I used to spend a lot of time reading the forums at MTBR.com. I hardly ever visit anymore. Facebook has something to do with that, but so does the reality that the number of “which bike should I ride for Leadville“* posts any one individual can read is finite. In other words, the content at the forums is cyclical. The headlines look very much like they did 2 years ago. Or 5 years ago. People are still arguing about 29ers, singlespeeds, and 29er singelspeeds. Hardtail or full suspension? What’s your favorite gel flavor? And so forth.
*The answer to that question is always the same: whichever bike you want.
Which isn’t to say that there is not useful, interesting content at MTBR. There is. But it has become like a 26er hardtail—hard to find.
That said, today I must fall into the “which bike” trap. Not for Leadville, as once again I did not get accepted into the race. Which tends to happen when one does not apply. Nonetheless, I am racing in an event that actually poses a very legitimate dilemma over which bike to use. The Crusher in the Tushar. It’s not a mountain bike race. It’s not a road race. It’s… a little of both. Although I suspect that the tactics and execution will more resemble road racing. However, I further suspect that my day will more resemble a mountain bike race—riding alone in no man’s land, well off the lead. 40 miles of pavement. 40 miles of dirt road. Which bike? ‘Cross, or mountain?**
It’s a question that even the official race website tries to answer. According to its conclusion, the winner is… neither. Or more accurately, the winner is “draw.”
**There is some discussion of racing a road bike. Which isn’t an option for me. And even if it were, I’m not sure I’d consider it.
To really get an understanding of which bike to ride, the course itself ought to be elaborated upon.
There are 2 major climbs, separated by 14 miles of rolling pavement.
The first climb is 25 miles long. Uh. Yeah. I just realized that. 25 miles. Of climbing. At mile 17.5 the pavement ends and the dirt begins. We will climb Big John Flat Road (Ha! Flat!) up to 11,500 feet above sea level, before we will begin an 18 mile dirt road descent. That’s a long descent. At the bottom we will contour on pavement for 14 miles before we start the final climb of the day, itself an 18 mile suffer-fest to the finish line.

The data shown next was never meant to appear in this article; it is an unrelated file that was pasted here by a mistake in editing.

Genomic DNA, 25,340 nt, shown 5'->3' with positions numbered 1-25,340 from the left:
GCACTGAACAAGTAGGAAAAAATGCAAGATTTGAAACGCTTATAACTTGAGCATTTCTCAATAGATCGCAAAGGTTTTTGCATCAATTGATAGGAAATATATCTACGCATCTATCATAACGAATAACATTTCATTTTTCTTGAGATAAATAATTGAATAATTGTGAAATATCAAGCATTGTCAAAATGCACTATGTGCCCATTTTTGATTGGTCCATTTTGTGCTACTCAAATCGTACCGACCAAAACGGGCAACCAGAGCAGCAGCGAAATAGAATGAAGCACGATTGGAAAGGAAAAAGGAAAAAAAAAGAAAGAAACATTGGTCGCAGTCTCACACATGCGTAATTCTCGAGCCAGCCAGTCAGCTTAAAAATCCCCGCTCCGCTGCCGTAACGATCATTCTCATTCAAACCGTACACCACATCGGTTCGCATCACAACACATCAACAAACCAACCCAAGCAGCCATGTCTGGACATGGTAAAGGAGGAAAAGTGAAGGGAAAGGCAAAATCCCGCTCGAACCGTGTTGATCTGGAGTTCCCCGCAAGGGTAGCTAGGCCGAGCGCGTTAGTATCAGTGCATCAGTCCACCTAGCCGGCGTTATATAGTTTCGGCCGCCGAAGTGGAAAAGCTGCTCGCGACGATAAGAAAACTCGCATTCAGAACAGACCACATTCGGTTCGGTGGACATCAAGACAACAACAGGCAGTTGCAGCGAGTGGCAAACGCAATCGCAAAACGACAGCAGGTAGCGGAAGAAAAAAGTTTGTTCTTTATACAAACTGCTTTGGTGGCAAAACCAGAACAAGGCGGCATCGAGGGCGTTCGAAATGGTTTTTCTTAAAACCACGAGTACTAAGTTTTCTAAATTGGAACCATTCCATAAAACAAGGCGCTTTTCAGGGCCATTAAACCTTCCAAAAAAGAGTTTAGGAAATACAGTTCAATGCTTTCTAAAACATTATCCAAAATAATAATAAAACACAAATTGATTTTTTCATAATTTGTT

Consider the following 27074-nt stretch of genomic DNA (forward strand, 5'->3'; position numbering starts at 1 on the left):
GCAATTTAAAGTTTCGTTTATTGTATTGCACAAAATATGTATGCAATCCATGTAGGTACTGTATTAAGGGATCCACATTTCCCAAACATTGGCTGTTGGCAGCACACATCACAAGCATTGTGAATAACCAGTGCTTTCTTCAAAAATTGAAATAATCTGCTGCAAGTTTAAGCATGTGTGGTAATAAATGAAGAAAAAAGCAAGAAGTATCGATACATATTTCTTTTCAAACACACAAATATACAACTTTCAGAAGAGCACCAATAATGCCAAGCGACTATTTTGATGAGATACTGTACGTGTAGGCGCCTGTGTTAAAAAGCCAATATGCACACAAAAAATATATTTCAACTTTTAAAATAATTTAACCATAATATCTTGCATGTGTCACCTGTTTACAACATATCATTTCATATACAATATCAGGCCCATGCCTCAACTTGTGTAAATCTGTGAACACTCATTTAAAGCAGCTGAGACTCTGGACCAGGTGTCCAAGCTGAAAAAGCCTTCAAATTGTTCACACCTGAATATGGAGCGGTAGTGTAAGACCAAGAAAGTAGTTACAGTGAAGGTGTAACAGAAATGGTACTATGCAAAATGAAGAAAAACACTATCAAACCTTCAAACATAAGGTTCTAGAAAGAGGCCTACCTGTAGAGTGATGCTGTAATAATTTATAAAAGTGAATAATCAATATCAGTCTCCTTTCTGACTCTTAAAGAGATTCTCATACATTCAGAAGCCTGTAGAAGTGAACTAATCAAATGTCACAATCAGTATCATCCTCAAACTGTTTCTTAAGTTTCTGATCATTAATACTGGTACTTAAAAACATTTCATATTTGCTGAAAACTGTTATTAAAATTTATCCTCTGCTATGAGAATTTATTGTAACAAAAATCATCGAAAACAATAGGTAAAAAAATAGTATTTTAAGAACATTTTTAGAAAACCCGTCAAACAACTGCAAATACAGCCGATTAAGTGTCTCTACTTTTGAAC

My legs already hurt.
Initially I had thought that a hardtail 29er, with a rigid fork and narrow mountain, or fat ‘cross tires would be the ideal bike. But then I thought that a ‘cross bike, with fast rolling, slightly wider tires (40+) would get the job done. And now? Well, now I’m just not sure. I’m planning on using the cyclocross bike, with some slight modifications. Like a bigger cassette. And maybe a Gruber Assist. But the mountain bike is still a distinct possibility. Especially if the dirt road, which is normally fairly smooth, suffers any significant damage during the run-off season.
The mountain bike has a clear advantage on the 18-mile descent. The braking power alone is almost enough to put me on the 29er. However, those 60 miles of climbing and contouring are better suited to the faster rolling, lighter, ‘cross bike. 60 miles is more than 20 miles. ‘Cross bike wins? Yeah. For now. I had better start learning how to ride without brakes. Starting to see the dilemma now?
In fact, this dilemma is one of the reasons I chose to ride the Crusher this year. I like the scheming and the planning. I’m reminded of the first time I raced the Kokopelli Trail Race. Which lights?Which tires? How big should my pack be? Water filter, or no? The preparation among riders made for excellent discussion—at MTBR no less—and thought-mongering. Indeed, similar conversations are starting to germinate for the Crusher.
Which bike? The answer is: both.
That is, monstercross.
Wider tires. Discs, if the frame will accept them. Flat bars, or wider drops.
Or maybe not. In fact, maybe the answer to “which bike?” is, as I stated above… whichever bike I want.
But which one do I want?